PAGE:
Five genes linked with severe COVID-19

Scientists have linked the most severe form of COVID-19 with five genes that affect lung inflammation and the body’s ability to fight off viruses. Their findings, from a study of 2,700 COVID-19 patients in intensive care units across Britain, point to several existing drugs that could be repurposed to treat people who risk becoming critically ill. The genes – called IFNAR2, TYK2, OAS1, DPP9 and CCR2 – partially explain why some people become desperately sick with COVID-19, while others are not affected, said Kenneth Baillie of Edinburgh University, coauthor of the study published on Friday in Nature. The new information should help scientists design clinical trials of medicines that target specific antiviral and anti-inflammatory pathways. Among those with the most potential, Baillie said, should be a class of anti-inflammatory drugs called JAK inhibitors, including Eli Lilly’s arthritis drug baricitinib, which has been found to help hospitalized pneumonia patients in combination with Gilead’s remdesivir.

Online tool estimates COVID-19 mortality risk

A new online tool helps to estimate individuals’ risk of dying from COVID-19 depending on where they live in the United States, which could provide useful information on which individuals should be prioritized for early vaccinations. The calculator, developed by Johns Hopkins University researchers, incorporates a variety of factors, including age, race/ethnicity, socioeconomic conditions, underlying medical conditions such as obesity, diabetes or cancer, and local pandemic intensity to produce estimates of adults’ COVID-19 mortality risk. Currently, it does not incorporate information on occupation, such as whether individuals are frontline workers, which may increase risk, said Nilanjan Chatterjee, whose team developed the calculator. The researchers reported on Friday in Nature Medicine that they found large variations in risk across U.S. cities and counties. “This information may be helpful for local policy makers to understand the need for vaccine allocations for local communities,” Chatterjee said.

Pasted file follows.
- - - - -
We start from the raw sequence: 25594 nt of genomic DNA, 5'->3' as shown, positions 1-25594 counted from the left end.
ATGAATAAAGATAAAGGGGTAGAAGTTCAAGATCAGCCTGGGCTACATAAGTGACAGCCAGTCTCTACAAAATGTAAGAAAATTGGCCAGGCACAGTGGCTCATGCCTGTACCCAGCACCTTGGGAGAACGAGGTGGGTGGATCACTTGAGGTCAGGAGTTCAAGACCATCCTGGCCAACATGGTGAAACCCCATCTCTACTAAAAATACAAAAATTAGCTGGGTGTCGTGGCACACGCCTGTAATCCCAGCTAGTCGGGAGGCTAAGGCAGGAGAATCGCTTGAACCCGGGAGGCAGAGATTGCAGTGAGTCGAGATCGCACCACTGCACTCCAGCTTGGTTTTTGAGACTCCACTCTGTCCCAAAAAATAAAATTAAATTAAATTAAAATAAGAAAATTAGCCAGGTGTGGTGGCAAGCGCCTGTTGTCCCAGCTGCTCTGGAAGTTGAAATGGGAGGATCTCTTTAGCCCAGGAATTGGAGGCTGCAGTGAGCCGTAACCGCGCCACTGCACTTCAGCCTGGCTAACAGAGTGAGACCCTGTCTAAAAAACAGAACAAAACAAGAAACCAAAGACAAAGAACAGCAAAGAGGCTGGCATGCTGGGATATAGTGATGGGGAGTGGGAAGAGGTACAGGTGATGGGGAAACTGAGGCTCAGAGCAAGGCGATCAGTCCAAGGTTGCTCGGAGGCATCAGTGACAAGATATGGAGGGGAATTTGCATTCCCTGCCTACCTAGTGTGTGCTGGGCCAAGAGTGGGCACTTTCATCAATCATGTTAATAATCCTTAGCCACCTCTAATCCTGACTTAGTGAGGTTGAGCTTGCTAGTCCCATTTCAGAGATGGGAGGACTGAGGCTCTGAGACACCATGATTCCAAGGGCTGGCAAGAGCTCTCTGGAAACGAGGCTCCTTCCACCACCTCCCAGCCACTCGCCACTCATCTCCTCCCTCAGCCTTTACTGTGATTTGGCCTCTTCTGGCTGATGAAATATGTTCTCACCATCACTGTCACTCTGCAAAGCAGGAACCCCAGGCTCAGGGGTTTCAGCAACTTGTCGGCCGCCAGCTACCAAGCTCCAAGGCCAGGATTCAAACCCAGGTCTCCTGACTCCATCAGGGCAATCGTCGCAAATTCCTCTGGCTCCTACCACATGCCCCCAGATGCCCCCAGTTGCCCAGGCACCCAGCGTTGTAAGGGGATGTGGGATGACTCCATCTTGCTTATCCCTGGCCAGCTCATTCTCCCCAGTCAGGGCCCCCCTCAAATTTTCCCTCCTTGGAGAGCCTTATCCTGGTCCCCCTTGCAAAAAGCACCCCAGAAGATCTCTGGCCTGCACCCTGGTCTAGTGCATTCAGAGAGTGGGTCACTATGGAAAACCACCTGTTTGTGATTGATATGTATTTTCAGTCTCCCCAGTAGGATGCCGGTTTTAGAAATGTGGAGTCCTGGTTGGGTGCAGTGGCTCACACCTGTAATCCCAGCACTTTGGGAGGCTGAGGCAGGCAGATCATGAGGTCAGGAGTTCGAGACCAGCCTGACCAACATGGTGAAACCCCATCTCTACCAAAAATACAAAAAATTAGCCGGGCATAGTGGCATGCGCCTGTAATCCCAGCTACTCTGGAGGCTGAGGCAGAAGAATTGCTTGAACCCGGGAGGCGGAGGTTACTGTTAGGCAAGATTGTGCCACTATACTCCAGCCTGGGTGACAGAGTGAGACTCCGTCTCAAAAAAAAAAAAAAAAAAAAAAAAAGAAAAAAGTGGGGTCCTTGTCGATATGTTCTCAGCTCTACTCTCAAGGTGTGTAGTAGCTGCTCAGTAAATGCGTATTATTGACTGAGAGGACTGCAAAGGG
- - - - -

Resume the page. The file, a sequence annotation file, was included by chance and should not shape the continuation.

(Reporting by Nancy Lapid and Kate Kelland; Editing by Bill Berkrot)

Lung radiation shows promise for COVID-19 pneumonia; smoking raises risks

By Nancy Lapid

(Reuters) – The following is a brief roundup of some of the latest scientific studies on the novel coronavirus and efforts to find treatments and vaccines for COVID-19, the illness caused by the virus.

Lung radiation may hasten COVID-19 pneumonia recovery

A low dose of radiation to the lungs of COVID-19 pneumonia patients can help them recover more quickly, a small study suggests. Doctors at Emory University in Atlanta treated 10 such patients with lung radiation and compared them to 10 patients of similar ages who received usual care, without radiation. With radiation, the average time to significant improvement was three days, compared to 12 days in the control group.

Other potential effects included a shorter average time to hospital discharge (12 days with radiation versus 20 days without it) and a lower risk of mechanical ventilation (10% with radiation versus 40% without it). But those two differences were too small to rule out the possibility they were due to chance, the researchers found.